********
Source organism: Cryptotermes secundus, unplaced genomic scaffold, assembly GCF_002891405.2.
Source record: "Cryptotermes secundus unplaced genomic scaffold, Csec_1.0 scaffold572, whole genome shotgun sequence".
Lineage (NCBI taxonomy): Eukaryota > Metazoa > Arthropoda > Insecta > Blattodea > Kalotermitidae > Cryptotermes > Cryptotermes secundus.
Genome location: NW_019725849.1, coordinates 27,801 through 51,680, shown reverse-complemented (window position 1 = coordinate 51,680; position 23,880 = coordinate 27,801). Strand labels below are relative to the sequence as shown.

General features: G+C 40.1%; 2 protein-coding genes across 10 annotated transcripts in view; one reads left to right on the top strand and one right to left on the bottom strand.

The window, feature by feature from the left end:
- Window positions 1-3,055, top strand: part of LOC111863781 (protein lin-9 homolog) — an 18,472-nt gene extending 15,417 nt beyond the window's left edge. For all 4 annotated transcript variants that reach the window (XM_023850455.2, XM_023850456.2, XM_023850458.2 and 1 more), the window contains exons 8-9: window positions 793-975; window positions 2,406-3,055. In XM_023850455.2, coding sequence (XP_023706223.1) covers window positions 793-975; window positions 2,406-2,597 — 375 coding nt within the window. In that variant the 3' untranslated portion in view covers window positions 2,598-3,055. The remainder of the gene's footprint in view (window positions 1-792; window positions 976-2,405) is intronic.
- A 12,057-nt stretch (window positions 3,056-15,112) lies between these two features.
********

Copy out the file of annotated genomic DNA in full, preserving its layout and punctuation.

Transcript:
Source organism: Cryptotermes secundus, unplaced genomic scaffold, assembly GCF_002891405.2.
Source record: "Cryptotermes secundus unplaced genomic scaffold, Csec_1.0 scaffold572, whole genome shotgun sequence".
Lineage (NCBI taxonomy): Eukaryota > Metazoa > Arthropoda > Insecta > Blattodea > Kalotermitidae > Cryptotermes > Cryptotermes secundus.
Genome location: NW_019725849.1, coordinates 27,801 through 51,680, shown reverse-complemented (window position 1 = coordinate 51,680; position 23,880 = coordinate 27,801). Strand labels below are relative to the sequence as shown.

General features: G+C 40.1%; 2 protein-coding genes across 10 annotated transcripts in view; one reads left to right on the top strand and one right to left on the bottom strand.

The window, feature by feature from the left end:
- Window positions 1-3,055, top strand: part of LOC111863781 (protein lin-9 homolog) — an 18,472-nt gene extending 15,417 nt beyond the window's left edge. For all 4 annotated transcript variants that reach the window (XM_023850455.2, XM_023850456.2, XM_023850458.2 and 1 more), the window contains exons 8-9: window positions 793-975; window positions 2,406-3,055. In XM_023850455.2, coding sequence (XP_023706223.1) covers window positions 793-975; window positions 2,406-2,597 — 375 coding nt within the window. In that variant the 3' untranslated portion in view covers window positions 2,598-3,055. The remainder of the gene's footprint in view (window positions 1-792; window positions 976-2,405) is intronic.
- A 12,057-nt stretch (window positions 3,056-15,112) lies between these two features.